The goal of NEEM (North Greenland Eemian ice drilling) is to obtain a complete ice core record of the climate from the last interglacial period, called the Eemian, in Greenland. In Greenland, the Eemian was several degrees C warmer than today. As such, it is our best analog for a potentially warmer future climate (see previous In-Depth Spring 2007 NEEM story).
The main goal of the NEEM 2008 field season is to construct a fully operational ice drilling camp and to begin deep ice core drilling to about 400 meters depth. Activities will include the drilling, reaming, and casing of the pilot hole to 120 meters depth; installation of all camp infrastructures for the deep drilling operation (main building, weatherports, workshops, drill- ing trench, science trench); and installation of the deep ice coring drill (winch, tower, control cabin, ventilation, fluid handling system).
Upon the arrival of wet drilling equipment by ship in the beginning of July wet drilling to about 400 m will continue until the end of the season. A top slice of the ice core will be cut by band saw for 2.5 cm resolution isotope samples. It is planned to cut at least 12,000 isotope samples from the top 300m of the ice core. All core drilled during the 2008 field season will be logged and stored at NEEM for full core processing, including CFA (continuous flow analysis), during the 2009 NEEM field season. The cut isotope samples will be returned to Copenhagen during the 2008 field season for analysis. The deep drill being used for NEEM is a modified and updated version of the NGRIP deep drill.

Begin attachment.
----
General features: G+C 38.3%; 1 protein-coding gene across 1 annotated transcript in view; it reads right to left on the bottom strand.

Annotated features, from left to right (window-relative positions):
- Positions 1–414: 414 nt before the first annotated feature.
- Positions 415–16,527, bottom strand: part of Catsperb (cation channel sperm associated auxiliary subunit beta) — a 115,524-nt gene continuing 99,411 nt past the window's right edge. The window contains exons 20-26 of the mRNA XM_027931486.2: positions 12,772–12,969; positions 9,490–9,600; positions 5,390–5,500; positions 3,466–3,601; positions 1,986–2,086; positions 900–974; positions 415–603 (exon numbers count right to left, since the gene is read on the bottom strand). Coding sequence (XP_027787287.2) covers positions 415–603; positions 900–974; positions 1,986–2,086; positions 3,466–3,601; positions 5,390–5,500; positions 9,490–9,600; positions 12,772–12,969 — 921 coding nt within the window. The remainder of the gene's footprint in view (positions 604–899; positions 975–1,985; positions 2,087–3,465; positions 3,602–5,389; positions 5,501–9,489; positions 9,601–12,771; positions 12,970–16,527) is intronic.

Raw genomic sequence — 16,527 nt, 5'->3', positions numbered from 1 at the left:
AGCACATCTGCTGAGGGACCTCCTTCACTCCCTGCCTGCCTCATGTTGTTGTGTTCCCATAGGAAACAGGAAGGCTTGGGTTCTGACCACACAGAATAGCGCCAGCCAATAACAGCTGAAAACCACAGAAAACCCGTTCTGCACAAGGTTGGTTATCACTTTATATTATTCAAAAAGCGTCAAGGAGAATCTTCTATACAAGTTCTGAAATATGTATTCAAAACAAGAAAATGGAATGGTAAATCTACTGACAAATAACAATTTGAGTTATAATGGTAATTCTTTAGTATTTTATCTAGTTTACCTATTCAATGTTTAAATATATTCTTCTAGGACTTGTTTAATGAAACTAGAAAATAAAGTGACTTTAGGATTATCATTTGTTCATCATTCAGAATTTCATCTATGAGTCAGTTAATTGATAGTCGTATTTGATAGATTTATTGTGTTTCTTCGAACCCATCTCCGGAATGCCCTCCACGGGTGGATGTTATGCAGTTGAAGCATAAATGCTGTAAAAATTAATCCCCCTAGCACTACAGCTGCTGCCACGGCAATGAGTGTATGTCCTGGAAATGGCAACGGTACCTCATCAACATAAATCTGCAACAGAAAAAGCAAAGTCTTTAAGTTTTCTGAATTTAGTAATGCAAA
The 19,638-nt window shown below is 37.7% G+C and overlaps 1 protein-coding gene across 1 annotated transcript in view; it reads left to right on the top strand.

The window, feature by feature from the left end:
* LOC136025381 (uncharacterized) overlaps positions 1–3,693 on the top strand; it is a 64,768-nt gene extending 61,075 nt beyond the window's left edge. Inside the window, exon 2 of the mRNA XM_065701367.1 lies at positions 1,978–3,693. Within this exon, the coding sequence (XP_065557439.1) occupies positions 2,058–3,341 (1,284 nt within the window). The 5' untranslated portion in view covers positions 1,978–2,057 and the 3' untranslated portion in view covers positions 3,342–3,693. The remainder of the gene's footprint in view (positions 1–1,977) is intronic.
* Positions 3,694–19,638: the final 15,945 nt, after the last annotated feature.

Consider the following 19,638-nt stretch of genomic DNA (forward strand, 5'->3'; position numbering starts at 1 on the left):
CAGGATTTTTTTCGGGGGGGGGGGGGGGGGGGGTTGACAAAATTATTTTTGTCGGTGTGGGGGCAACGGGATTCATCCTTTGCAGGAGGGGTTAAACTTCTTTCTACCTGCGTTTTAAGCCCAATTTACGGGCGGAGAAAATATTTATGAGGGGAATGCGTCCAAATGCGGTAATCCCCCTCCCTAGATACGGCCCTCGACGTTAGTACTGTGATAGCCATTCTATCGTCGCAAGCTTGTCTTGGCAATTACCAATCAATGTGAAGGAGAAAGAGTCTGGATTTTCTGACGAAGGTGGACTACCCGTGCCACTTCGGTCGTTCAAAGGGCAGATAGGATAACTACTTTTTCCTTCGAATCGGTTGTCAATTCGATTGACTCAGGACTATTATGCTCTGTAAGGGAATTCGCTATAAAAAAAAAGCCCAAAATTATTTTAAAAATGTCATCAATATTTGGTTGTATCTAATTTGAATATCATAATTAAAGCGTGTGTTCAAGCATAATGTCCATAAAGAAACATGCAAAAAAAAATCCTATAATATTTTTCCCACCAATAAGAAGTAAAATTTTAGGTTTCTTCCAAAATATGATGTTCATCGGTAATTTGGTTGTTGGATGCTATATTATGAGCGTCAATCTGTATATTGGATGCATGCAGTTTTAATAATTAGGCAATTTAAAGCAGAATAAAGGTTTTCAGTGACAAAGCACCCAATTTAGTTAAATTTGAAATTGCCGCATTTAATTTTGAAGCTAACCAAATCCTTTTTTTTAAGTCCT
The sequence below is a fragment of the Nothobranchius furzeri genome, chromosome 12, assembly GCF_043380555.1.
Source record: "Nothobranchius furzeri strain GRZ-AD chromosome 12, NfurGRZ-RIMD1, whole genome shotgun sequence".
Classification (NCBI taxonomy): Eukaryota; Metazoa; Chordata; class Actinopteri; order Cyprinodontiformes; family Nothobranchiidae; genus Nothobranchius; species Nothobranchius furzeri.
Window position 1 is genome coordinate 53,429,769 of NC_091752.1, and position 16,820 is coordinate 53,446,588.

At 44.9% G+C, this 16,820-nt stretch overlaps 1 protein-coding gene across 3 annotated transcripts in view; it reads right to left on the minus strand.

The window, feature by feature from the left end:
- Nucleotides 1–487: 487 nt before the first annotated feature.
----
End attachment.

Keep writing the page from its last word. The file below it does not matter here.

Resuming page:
Two teams, a United States led team and a Swiss/DK led team will also conduct firn air pumping in the vicinity of NEEM in two shallow boreholes this season. The DK shallow drill will perform pendulum drilling between the two holes. Both cores from the shallow boreholes will be logged, documented and stored at NEEM.
The main transport between NEEM camp and Kangerlussuaq will be by ski-equipped LC-130 airplanes from the U.S. Air Force, 109th Tactical Air Group, Scotia, N.Y. The planes are provided as part of the logistical contribution to NEEM from the U.S. National Science Foundation.
The 2008 NEEM field season is scheduled to take place from May 7 to August 18, 2008, allowing approximately 15 weeks of field- work at NEEM.